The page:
For weeks the forex markets have been focused on the plight of the euro and the economies in the eurozone. The bears were perplexed, as the euro versus the U.S. dollar continued to find support around the 1.30 handle. We suspected, as did other analysts, that there was clandestine buying, perhaps from the Chinese, around this level. Finally on Monday the 7th of May, the market opened with a gap lower, and was unable to muster the strength to fill the gap. Technically this unfilled gap was a bearish sign and the market support then seemed to melt away.
This sell off, so far, took us to a low of 1.2681 this morning, but has since bounced back up above the 1.2750 area. With the 14 day RSI drifting down below 25, the pair has been under a lot of pressure, and clearly in oversold territory.
A currency's value is judged by its relationship to another currency or commodity. For weeks the euro has been sold against the USD as well as other currencies. The perceived safety of the mature Japanese economy and the yen has made that destination a safe haven for the nervous holders of cash, or other currencies vs. a low of 83.30 against the USD on the first trading day in April, the yen appreciated to 79.43, where it has met some resistance, and subsequently weakened against the dollar to 80.40.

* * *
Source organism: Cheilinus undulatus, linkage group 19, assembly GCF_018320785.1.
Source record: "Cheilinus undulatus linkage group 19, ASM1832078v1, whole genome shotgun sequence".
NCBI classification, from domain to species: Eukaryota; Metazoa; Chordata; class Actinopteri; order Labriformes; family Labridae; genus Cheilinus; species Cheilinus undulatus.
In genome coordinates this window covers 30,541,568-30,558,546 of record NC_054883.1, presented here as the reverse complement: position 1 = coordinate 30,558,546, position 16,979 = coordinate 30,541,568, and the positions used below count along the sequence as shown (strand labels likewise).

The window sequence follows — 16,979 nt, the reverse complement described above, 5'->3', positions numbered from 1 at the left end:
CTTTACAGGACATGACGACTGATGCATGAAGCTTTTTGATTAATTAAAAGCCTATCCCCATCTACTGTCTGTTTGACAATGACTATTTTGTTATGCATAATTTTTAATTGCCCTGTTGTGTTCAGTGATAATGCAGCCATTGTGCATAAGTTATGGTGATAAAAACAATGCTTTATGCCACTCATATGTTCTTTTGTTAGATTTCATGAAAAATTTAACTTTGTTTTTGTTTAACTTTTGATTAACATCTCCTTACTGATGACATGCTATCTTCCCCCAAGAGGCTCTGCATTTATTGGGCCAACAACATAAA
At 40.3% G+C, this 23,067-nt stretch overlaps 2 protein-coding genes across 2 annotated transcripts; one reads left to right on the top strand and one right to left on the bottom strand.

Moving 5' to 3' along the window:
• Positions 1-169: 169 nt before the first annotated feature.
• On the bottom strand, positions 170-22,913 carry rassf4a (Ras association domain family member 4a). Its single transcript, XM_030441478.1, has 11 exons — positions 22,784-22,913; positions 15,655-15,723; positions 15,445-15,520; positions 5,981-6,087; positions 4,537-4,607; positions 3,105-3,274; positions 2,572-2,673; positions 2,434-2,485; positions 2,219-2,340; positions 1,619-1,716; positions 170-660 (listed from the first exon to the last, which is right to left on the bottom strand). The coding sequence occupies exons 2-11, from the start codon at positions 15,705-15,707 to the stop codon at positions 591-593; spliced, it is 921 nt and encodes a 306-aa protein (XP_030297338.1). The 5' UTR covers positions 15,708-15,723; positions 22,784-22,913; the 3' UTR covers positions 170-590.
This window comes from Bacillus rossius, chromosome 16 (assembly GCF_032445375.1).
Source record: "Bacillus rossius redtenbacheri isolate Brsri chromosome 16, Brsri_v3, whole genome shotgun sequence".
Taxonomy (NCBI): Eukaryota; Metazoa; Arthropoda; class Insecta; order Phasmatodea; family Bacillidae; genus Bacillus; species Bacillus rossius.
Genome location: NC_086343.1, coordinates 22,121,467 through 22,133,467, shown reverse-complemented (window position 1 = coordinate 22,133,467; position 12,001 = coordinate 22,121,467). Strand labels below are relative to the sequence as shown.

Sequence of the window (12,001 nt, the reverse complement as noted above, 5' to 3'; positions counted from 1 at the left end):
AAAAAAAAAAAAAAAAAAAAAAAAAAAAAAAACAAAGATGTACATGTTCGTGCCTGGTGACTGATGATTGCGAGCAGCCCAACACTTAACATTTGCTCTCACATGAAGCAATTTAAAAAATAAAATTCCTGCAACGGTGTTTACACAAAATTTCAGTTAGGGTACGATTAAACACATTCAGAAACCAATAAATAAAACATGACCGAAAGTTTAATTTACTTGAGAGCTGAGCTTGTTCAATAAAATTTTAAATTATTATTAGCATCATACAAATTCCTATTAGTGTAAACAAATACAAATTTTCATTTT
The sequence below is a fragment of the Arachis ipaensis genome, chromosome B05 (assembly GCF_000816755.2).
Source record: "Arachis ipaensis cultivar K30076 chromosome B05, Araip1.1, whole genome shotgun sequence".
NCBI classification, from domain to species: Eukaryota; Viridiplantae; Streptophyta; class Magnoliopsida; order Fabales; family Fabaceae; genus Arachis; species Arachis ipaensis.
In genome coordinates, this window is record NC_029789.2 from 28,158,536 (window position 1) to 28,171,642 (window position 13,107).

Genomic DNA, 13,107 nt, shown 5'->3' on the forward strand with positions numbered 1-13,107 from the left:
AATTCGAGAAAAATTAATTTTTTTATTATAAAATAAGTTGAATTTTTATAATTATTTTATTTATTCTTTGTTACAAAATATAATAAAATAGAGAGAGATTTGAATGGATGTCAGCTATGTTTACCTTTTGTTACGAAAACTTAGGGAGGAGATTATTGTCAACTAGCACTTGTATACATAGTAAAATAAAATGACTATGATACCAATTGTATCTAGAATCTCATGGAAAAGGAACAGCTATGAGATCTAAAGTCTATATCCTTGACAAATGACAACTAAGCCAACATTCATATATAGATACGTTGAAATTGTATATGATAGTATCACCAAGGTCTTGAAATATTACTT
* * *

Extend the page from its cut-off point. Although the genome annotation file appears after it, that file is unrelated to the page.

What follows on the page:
The strength in the yen has been contrary to the wishes of the Japanese government and the Bank of Japan. The strong currency, combined with damage caused by last year's natural disasters, has resulted in the first Japanese trade deficit in many years. With the specific intention of weakening the yen, and spurring some inflation, the BOJ has increased the yen supply and kept interest rates very low.
Looking at the collective positions of yen specs in the futures markets, we find they have had mixed judgement at market turns. When the market started to weaken in early February, prodded by the BOJ, they were long 49K contracts. By the middle of March when the yen had weakened to 84 and change, they were short about 84K. In early April when the market became more alarmed about the euro plight, specs were short over 104K contracts. As the yen firmed they remained short, but did take their position down to 71K.
There are a number of long-term reasons we favor a short yen position. Interest rates are low, and they are going to stay that way. The demography does not favor growth for Japan. Their population is aging and not being replenished. They are switching away from nuclear to another more costly energy which must be imported. China, Japan's largest trading partner, has a slowing economy. Japan needs a weakened yen to stimulate exports. Finally they have the largest sovereign debt to GDP ratio of any developed country.
Recent work on the daily chart shows a saucer bottom. If we break out of the pattern, a recovery should take the USD/JPY back to the 82.80 level. To achieve such a rally, we need to take the pressure off of the euro. There are rumors, perhaps wishes, the Germans are going to bail out the Greeks one more time, but there are also stories of bank runs in Athens. These markets provide big opportunities and risks. It is best to watch the developments closely.
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